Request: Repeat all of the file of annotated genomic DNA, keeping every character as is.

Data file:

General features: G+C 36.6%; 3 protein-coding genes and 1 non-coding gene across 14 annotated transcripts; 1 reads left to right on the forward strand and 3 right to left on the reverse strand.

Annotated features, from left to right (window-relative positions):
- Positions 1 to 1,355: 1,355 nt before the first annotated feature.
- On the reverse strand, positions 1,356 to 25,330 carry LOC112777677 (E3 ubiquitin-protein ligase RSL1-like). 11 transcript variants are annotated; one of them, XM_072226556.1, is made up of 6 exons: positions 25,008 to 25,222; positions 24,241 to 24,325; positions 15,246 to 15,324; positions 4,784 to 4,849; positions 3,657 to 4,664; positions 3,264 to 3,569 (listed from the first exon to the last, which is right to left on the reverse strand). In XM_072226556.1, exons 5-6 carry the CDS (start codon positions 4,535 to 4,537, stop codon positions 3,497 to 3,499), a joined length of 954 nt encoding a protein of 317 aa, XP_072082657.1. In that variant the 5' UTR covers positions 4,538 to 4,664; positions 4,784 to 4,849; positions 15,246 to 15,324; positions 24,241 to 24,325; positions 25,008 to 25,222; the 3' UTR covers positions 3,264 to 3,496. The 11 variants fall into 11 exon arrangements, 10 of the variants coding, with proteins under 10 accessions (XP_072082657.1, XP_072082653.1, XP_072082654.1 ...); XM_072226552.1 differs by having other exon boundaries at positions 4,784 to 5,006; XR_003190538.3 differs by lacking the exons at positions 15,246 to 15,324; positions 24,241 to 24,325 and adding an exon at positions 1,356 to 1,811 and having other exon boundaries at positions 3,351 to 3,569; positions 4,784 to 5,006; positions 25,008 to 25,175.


General features: G+C 36.6%; 3 protein-coding genes and 1 non-coding gene across 14 annotated transcripts; 1 reads left to right on the forward strand and 3 right to left on the reverse strand.

Annotated features, from left to right (window-relative positions):
- Positions 1 to 1,355: 1,355 nt before the first annotated feature.
- On the reverse strand, positions 1,356 to 25,330 carry LOC112777677 (E3 ubiquitin-protein ligase RSL1-like). 11 transcript variants are annotated; one of them, XM_072226556.1, is made up of 6 exons: positions 25,008 to 25,222; positions 24,241 to 24,325; positions 15,246 to 15,324; positions 4,784 to 4,849; positions 3,657 to 4,664; positions 3,264 to 3,569 (listed from the first exon to the last, which is right to left on the reverse strand). In XM_072226556.1, exons 5-6 carry the CDS (start codon positions 4,535 to 4,537, stop codon positions 3,497 to 3,499), a joined length of 954 nt encoding a protein of 317 aa, XP_072082657.1. In that variant the 5' UTR covers positions 4,538 to 4,664; positions 4,784 to 4,849; positions 15,246 to 15,324; positions 24,241 to 24,325; positions 25,008 to 25,222; the 3' UTR covers positions 3,264 to 3,496. The 11 variants fall into 11 exon arrangements, 10 of the variants coding, with proteins under 10 accessions (XP_072082657.1, XP_072082653.1, XP_072082654.1 ...); XM_072226552.1 differs by having other exon boundaries at positions 4,784 to 5,006; XR_003190538.3 differs by lacking the exons at positions 15,246 to 15,324; positions 24,241 to 24,325 and adding an exon at positions 1,356 to 1,811 and having other exon boundaries at positions 3,351 to 3,569; positions 4,784 to 5,006; positions 25,008 to 25,175.